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2000 R&D 100 Award Winner

North Wind 100/20 Wind Turbine

Developers: Gerry Nix and Brian Smith, National Renewable Energy Laboratory; Johnathan Lynch, Clint Coleman, Garrett Bywaters, and Rob Roland, Norhtern Power Systems; Dr. David Bubenheim and Michael Flynn, NASA Ames Research Center; and John Rand, National Science Foundation.

The North Wind 100/20 Wind Turbine is a state-of-the-art wind turbine that is ideal for extreme cold conditions perfect for remote locations that may be off-grid or local-grid. The numeric designations represent the North Wind's capacity, 100-kilowatts (which is enough energy for 25-50 homes), and 20-meter diameter blades.

The size of the North Wind 100/20 is unique, fitting an important market niche between large and small turbines. Large turbines (400-kilowatts and larger) are intended for large wind farms and central electric utility generation. They are difficult and costly to ship and to install in remote locations. Small turbines are manufactured for individual use, do not provide reliable power, and cannot be connected to a local-grid, which is necessary in remote locations.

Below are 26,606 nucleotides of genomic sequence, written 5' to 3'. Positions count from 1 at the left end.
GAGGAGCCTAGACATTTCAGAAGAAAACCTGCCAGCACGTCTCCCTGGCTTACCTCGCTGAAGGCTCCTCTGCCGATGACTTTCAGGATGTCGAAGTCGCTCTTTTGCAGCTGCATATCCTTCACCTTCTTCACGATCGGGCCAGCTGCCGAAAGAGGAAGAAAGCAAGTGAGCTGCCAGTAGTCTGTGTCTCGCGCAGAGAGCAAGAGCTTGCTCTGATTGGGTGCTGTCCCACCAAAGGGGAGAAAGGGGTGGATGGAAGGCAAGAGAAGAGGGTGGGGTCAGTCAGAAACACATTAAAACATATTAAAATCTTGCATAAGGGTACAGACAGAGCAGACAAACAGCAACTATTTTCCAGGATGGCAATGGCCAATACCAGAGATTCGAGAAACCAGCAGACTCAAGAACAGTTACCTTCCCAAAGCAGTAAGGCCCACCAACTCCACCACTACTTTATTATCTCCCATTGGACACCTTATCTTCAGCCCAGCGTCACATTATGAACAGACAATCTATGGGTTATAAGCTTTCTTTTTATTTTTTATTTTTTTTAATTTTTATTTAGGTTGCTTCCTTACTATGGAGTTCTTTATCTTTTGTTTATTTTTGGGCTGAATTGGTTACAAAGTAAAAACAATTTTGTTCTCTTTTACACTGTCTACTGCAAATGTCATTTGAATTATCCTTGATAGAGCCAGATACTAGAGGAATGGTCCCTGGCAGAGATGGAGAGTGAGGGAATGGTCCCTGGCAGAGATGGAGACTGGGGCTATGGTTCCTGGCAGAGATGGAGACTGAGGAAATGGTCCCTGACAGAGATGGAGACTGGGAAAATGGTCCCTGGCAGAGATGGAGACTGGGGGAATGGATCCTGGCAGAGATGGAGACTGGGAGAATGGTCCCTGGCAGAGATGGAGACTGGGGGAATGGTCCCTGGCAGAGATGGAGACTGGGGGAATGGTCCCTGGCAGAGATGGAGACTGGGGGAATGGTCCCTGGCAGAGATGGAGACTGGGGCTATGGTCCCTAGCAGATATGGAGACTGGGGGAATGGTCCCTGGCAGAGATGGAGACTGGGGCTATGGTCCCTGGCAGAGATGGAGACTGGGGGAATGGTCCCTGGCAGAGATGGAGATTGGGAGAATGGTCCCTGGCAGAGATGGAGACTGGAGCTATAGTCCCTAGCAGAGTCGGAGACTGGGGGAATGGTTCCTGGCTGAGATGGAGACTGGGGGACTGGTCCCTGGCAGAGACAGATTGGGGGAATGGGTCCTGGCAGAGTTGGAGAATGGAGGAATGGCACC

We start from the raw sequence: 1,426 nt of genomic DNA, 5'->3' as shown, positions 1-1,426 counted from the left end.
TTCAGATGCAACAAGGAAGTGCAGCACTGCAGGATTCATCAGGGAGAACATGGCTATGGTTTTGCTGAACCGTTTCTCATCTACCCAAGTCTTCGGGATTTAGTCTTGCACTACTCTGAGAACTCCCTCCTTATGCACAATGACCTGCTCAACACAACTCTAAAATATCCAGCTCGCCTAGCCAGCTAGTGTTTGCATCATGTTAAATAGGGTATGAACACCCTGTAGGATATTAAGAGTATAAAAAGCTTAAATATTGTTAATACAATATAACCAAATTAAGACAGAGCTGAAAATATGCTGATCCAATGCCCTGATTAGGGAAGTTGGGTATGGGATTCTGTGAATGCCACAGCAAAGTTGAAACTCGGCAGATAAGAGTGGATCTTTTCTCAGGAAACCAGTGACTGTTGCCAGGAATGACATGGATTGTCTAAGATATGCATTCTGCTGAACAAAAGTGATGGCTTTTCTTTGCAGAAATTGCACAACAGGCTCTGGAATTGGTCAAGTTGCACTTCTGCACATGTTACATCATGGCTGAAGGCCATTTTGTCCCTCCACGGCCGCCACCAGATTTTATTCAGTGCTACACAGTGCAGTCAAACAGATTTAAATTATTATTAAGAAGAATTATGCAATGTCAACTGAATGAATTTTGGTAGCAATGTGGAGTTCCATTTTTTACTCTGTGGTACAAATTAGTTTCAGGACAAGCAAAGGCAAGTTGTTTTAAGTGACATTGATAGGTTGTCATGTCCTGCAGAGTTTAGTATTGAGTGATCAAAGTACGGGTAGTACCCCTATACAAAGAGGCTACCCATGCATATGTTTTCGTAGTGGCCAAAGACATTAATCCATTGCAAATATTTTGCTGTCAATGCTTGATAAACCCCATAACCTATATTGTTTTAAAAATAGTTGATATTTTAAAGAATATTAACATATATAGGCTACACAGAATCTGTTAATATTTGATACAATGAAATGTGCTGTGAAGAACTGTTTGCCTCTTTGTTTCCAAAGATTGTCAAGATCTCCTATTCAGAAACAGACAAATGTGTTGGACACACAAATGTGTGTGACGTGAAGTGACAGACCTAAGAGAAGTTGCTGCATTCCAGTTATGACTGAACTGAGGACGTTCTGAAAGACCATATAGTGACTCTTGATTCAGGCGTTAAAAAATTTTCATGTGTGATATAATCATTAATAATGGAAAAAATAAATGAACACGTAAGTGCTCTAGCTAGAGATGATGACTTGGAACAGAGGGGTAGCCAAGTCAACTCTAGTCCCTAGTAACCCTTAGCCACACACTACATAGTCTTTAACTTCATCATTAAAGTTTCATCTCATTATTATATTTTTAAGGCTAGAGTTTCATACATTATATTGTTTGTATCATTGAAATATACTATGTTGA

The direct-drive system is the key technological development of the North Wind 100/20. This system eliminates the need for a gear-box which, because it eliminates the need for the use of heated oil to operate, makes the wind turbine especially valuable for applications in cold climates. Assembly is easy, and the turbine can be tilted up into position without the use of a crane, making it cost-effective and ideal for remote locations. The North Wind 100/20 operates at half of the cost and lasts three times as long its primary competitor — diesel generators. Energy from the wind is also environmentally friendly.